Union of Antwerp synthesist David Edren and Tokyo minimalist Hiroki Takahashi is a fit so natural as to feel preordained. Both traffic in subtle shades of contemplative electronics, marked by patience, space, and poetic restraint. And both have rich histories of curation and collaboration – Edren in the duo Spirit & Form alongside Bent Von Bent, and Takahashi as proprietor of the Kankyō record shop, as well as one fourth of cosmic ambient quartet Unknown Me. Mutual fans of one another’s work, they began sharing stems in the latter half of 2020, which slowly blossomed into a collection of multi-hued compositions inspired by notions of connectivity and impermanence, translated for east and west: Flow | 流れ.
Opener “Dusk Decorum | 黄昏 礼節” maps the mood of what’s to come, elegantly pirouetting and percolating through an expanding vista of looming stars and half-light horizons. Takahashi describes Edren’s arrangements as evoking “a strange feel, something we haven't heard much of before.” The sensation is one of “in-betweenness,” a restless current whispering beneath the beauty, like seasons seen in time-lapse footage: flickering but infinite, transience turned permanent. Takahashi’s signature sculpture garden tones plot spiral patterns over which Edren cascades dazzling pointillist synthesizer coloration. The pieces veer between delicate and dilated, micro and macro, their aperture forever softly in flux.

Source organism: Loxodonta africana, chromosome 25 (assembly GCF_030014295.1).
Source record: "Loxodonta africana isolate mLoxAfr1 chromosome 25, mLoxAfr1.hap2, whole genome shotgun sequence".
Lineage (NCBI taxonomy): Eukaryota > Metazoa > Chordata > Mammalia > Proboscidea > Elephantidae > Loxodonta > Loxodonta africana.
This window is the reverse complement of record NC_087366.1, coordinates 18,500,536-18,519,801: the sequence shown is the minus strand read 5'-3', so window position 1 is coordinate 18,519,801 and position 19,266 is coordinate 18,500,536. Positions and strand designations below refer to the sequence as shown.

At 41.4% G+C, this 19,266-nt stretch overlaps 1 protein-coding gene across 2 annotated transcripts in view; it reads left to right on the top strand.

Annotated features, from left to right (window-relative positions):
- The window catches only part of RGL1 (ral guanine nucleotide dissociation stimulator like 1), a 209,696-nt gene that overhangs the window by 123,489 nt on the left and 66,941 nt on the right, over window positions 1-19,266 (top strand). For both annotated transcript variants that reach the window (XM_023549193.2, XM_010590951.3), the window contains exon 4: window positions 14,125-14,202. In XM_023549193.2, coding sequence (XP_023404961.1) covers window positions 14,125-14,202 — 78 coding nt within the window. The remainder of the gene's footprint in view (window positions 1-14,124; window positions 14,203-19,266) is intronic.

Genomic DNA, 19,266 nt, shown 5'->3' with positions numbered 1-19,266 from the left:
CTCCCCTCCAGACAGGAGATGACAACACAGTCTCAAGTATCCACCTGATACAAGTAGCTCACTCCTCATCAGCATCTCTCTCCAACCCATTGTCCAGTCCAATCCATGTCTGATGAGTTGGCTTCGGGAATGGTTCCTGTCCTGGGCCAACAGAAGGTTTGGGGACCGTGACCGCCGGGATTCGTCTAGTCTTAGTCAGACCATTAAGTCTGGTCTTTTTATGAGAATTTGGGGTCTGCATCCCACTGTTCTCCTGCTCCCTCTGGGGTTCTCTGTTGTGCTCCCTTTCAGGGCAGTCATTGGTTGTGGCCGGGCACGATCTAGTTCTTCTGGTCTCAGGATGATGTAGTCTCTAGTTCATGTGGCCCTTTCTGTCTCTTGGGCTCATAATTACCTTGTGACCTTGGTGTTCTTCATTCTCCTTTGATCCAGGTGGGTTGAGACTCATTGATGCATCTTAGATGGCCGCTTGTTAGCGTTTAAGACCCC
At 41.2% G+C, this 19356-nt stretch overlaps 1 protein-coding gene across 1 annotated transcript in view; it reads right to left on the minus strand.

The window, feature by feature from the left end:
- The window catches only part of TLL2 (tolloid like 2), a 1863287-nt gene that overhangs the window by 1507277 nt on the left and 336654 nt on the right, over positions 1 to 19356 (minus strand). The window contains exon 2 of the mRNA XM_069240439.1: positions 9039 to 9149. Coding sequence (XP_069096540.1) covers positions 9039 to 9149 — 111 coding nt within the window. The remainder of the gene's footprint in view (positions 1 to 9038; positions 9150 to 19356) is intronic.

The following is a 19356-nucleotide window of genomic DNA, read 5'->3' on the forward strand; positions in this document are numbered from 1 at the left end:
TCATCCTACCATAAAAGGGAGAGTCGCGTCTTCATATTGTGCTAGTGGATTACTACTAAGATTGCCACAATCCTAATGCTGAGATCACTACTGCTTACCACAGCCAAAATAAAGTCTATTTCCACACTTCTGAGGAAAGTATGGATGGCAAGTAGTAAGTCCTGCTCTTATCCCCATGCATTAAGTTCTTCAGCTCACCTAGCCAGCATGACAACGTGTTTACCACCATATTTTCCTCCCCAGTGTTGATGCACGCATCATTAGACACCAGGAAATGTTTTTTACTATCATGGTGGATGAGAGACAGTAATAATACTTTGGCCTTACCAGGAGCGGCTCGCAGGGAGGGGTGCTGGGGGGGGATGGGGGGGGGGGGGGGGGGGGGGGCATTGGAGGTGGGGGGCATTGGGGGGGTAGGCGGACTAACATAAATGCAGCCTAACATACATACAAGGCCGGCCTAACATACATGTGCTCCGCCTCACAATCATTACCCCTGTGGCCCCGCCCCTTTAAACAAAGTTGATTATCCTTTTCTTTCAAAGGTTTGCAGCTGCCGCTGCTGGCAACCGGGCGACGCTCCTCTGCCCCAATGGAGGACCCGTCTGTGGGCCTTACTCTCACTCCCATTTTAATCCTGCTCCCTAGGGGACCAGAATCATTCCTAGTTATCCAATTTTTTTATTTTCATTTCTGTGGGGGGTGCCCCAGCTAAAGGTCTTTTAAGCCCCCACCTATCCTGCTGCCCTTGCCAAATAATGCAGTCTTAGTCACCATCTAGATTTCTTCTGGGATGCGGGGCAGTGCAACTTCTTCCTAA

From the oscillating orchestral lullaby of “Stalactime | 鍾乳石時計” to the sweeping, sparkling dream sequence closer, “Shift Register | シフトレジスタ,” the album achieves the elusive goal of being more than the sum of its parts. This is music of rare air, elevated and amorphous, shimmering just out of reach. Though Edren and Takahashi have yet to cohabitate the same room in person (a fact that should be rectified soon by an astute festival booker), their palettes and poise are perfectly paired, twin fragilities woven into seven radiant and regenerative vibrational states. The cover design of a beatific, beaded leaf rippling on the surface of a hidden pond aptly captures the record’s muted majesty. Takahashi’s quiet pride is justified: “We are very happy with this time-consuming and carefully crafted work.”